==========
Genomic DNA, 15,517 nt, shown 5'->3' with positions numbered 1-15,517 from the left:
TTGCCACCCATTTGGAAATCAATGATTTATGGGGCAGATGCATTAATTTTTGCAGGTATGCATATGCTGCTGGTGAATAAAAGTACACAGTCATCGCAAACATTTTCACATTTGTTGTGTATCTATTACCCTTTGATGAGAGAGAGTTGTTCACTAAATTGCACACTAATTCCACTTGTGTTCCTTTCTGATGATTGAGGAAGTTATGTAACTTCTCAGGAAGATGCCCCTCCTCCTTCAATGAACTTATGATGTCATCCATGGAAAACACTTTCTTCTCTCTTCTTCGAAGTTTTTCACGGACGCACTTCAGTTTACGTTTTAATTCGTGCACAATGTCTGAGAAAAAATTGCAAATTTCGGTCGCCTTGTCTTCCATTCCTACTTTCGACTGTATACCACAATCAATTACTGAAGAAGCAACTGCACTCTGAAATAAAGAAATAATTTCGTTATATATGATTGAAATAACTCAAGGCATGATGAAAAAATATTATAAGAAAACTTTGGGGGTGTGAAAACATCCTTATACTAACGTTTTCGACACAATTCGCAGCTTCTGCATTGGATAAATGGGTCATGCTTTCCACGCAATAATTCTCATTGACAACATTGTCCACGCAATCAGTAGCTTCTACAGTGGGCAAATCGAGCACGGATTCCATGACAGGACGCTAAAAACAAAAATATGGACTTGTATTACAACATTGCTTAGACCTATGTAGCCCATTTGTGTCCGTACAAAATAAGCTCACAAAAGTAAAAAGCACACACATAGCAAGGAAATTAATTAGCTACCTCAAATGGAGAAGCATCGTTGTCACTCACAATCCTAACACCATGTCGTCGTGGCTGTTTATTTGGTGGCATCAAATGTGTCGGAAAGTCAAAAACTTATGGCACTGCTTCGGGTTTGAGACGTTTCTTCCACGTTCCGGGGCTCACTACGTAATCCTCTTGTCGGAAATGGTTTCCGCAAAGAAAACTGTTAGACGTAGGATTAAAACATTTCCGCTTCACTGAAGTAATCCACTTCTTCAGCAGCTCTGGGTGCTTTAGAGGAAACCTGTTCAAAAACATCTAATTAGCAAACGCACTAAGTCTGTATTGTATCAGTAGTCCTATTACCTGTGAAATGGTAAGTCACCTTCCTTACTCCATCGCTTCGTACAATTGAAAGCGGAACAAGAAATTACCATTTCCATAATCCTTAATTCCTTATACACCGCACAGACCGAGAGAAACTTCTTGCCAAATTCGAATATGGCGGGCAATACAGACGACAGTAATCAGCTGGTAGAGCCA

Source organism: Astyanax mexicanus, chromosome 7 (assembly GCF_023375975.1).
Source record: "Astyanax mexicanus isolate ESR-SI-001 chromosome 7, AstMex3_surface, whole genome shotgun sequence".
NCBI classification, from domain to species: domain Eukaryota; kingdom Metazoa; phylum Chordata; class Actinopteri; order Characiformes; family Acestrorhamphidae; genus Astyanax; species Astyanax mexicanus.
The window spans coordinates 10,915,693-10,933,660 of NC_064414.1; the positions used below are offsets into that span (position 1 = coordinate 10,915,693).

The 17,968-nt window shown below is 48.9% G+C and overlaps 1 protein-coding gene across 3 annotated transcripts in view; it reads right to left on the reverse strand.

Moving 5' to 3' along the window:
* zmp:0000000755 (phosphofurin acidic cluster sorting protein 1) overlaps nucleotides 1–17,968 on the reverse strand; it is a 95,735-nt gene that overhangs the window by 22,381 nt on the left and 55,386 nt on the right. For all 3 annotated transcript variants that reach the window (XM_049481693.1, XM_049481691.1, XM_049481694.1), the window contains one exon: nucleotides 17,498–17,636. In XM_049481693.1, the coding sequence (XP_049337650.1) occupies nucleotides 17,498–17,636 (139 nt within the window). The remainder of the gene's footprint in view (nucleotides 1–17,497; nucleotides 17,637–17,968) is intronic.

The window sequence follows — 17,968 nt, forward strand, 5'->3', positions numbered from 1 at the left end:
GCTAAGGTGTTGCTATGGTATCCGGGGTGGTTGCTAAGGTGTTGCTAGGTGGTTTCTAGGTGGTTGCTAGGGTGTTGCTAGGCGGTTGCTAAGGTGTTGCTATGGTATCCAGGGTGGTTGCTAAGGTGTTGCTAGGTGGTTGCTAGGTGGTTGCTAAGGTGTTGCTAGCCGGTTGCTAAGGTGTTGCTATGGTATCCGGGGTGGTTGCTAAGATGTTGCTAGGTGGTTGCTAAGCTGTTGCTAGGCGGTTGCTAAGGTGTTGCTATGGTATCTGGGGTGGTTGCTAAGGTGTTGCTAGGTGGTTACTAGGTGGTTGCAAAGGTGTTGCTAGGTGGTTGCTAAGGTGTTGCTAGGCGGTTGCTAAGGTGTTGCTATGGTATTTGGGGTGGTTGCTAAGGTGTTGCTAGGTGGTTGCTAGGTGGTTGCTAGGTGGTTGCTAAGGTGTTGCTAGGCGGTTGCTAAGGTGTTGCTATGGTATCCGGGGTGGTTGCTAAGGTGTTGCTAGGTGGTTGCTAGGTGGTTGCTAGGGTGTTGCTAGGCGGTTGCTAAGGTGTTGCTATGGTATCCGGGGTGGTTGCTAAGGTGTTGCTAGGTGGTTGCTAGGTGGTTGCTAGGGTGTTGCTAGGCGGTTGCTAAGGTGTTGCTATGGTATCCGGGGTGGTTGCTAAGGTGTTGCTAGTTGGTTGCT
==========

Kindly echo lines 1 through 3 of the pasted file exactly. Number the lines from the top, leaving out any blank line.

Genomic DNA, 15,517 nt, shown 5'->3' with positions numbered 1-15,517 from the left:
TTGCCACCCATTTGGAAATCAATGATTTATGGGGCAGATGCATTAATTTTTGCAGGTATGCATATGCTGCTGGTGAATAAAAGTACACAGTCATCGCAAACATTTTCACATTTGTTGTGTATCTATTACCCTTTGATGAGAGAGAGTTGTTCACTAAATTGCACACTAATTCCACTTGTGTTCCTTTCTGATGATTGAGGAAGTTATGTAACTTCTCAGGAAGATGCCCCTCCTCCTTCAATGAACTTATGATGTCATCCATGGAAAACACTTTCTTCTCTCTTCTTCGAAGTTTTTCACGGACGCACTTCAGTTTACGTTTTAATTCGTGCACAATGTCTGAGAAAAAATTGCAAATTTCGGTCGCCTTGTCTTCCATTCCTACTTTCGACTGTATACCACAATCAATTACTGAAGAAGCAACTGCACTCTGAAATAAAGAAATAATTTCGTTATATATGATTGAAATAACTCAAGGCATGATGAAAAAATATTATAAGAAAACTTTGGGGGTGTGAAAACATCCTTATACTAACGTTTTCGACACAATTCGCAGCTTCTGCATTGGATAAATGGGTCATGCTTTCCACGCAATAATTCTCATTGACAACATTGTCCACGCAATCAGTAGCTTCTACAGTGGGCAAATCGAGCACGGATTCCATGACAGGACGCTAAAAACAAAAATATGGACTTGTATTACAACATTGCTTAGACCTATGTAGCCCATTTGTGTCCGTACAAAATAAGCTCACAAAAGTAAAAAGCACACACATAGCAAGGAAATTAATTAGCTACCTCAAATGGAGAAGCATCGTTGTCACTCACAATCCTAACACCATGTCGTCGTGGCTGTTTATTTGGTGGCATCAAATGTGTCGGAAAGTCAAAAACTTATGGCACTGCTTCGGGTTTGAGACGTTTCTTCCACGTTCCGGGGCTCACTACGTAATCCTCTTGTCGGAAATGGTTTCCGCAAAGAAAACTGTTAGACGTAGGATTAAAACATTTCCGCTTCACTGAAGTAATCCACTTCTTCAGCAGCTCTGGGTGCTTTAGAGGAAACCTGTTCAAAAACATCTAATTAGCAAACGCACTAAGTCTGTATTGTATCAGTAGTCCTATTACCTGTGAAATGGTAAGTCACCTTCCTTACTCCATCGCTTCGTACAATTGAAAGCGGAACAAGAAATTACCATTTCCATAATCCTTAATTCCTTATACACCGCACAGACCGAGAGAAACTTCTTGCCAAATTCGAATATGGCGGGCAATACAGACGACAGTAATCAGCTGGTAGAGCCA

Source organism: Astyanax mexicanus, chromosome 7 (assembly GCF_023375975.1).